1110-11 (quoting Valentine v. Comm'r Soc. Sec.
Admin., 574 F.3d 685, 690 (9th Cir. 2009)). It is more
than a mere scintilla of evidence but less than a
preponderance. Id. (citing Valentine, 574
F.3d at 690).
is responsible for evaluating a claimant's testimony,
resolving conflicts in the medical evidence, and resolving
ambiguities. Vasquez v. Astrue, 572 F.3d 586, 591
(9th Cir. 2009). The court must weigh all of the evidence
whether it supports or detracts from the Commissioner's
decision. Ryan v. Comm'r of Soc. Sec., 528 F.3d
1194, 1198 (9th Cir. 2008). Even when the evidence is
susceptible to more than one rational interpretation, the
court must uphold the Commissioner's findings if they are
supported by inferences reasonably drawn from the record.
Ludwig v. Astrue, 681 F.3d 1047, 1051 (9th Cir.
2012). The court may not substitute its judgment for that of
the Commissioner. Widmark v. Barnhart, 454 F.3d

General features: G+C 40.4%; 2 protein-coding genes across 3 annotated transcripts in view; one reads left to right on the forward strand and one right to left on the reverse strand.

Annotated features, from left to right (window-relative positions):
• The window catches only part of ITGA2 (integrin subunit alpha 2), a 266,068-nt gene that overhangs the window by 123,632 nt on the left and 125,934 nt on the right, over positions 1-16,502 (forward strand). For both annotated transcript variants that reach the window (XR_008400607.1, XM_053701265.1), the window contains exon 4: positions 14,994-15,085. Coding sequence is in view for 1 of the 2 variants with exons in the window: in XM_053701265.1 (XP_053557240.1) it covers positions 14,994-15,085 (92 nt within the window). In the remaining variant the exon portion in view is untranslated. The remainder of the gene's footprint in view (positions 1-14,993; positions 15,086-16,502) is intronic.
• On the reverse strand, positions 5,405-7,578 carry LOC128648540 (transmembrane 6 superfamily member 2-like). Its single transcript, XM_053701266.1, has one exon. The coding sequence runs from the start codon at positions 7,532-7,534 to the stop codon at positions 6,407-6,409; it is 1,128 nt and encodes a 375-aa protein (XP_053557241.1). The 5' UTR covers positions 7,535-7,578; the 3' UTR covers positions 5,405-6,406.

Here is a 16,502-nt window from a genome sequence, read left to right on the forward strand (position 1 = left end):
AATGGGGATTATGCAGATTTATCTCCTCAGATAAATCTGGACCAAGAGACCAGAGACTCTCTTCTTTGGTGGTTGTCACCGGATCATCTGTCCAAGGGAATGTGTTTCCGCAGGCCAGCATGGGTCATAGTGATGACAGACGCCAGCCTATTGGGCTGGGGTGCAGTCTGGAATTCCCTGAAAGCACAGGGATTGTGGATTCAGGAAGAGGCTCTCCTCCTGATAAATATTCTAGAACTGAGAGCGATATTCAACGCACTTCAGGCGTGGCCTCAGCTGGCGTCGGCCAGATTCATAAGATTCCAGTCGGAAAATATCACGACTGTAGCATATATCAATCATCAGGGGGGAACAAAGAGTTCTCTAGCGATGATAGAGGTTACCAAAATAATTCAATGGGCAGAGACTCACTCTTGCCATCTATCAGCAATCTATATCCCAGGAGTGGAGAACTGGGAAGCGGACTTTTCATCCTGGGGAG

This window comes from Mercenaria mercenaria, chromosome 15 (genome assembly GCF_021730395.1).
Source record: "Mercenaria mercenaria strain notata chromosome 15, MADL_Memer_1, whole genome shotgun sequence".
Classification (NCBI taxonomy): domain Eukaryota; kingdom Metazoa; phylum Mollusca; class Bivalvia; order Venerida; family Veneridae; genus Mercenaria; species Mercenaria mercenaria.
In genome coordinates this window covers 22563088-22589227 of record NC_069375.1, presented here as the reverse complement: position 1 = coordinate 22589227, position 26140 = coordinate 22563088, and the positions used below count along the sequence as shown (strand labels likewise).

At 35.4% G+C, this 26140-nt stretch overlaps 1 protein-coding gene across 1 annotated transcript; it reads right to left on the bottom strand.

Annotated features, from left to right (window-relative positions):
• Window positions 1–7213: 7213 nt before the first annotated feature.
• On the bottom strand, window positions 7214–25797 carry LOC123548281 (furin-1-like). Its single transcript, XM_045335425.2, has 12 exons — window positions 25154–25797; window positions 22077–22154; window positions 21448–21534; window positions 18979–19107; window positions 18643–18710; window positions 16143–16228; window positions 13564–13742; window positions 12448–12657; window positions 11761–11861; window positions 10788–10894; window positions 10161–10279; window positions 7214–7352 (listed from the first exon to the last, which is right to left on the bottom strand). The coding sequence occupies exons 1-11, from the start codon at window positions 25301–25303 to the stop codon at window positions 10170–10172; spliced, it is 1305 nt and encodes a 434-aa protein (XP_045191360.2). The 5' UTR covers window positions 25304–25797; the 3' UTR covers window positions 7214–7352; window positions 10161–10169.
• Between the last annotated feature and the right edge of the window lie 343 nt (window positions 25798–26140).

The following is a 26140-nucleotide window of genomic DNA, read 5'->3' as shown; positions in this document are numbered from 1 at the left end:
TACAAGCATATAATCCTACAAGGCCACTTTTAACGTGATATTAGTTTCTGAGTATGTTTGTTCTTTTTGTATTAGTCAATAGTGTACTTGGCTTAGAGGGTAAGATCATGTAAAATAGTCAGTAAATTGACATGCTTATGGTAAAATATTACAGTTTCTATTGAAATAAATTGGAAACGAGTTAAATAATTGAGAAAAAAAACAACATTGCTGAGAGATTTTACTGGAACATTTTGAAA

1063, 1070 (9th Cir. 2006).
The Regulatory Sequential Evaluation
One the claimant is not disabled if the Commissioner
determines the claimant is engaged in substantial gainful
activity (SGA). 20 C.F.R. § 416.920(a)(4)(I). See
also Keyser v. Comm'r of Soc. Sec., 648 F.3d 721,
724 (9th Cir. 2011).
Two the claimant is not disabled if the Commissioner
determines the claimant does not have any medically severe
impairment or combination of impairments. 20 C.F.R. §
416.920(a)(4)(ii). See also Keyser, 648 F.3d at 724.
Three the claimant is disabled if the Commissioner determines
the claimant's impairments meet or equal one of the
listed impairments that the Commissioner acknowledges are so
severe as to preclude substantial gainful activity. 20 C.F.R.
§ 416.920(a)(4)(iii). See also Keyser, 648 F.3d
at 724. The criteria for the listed impairments, known as
Listings, are enumerated in 20 C.F.R. part 404, subpart P,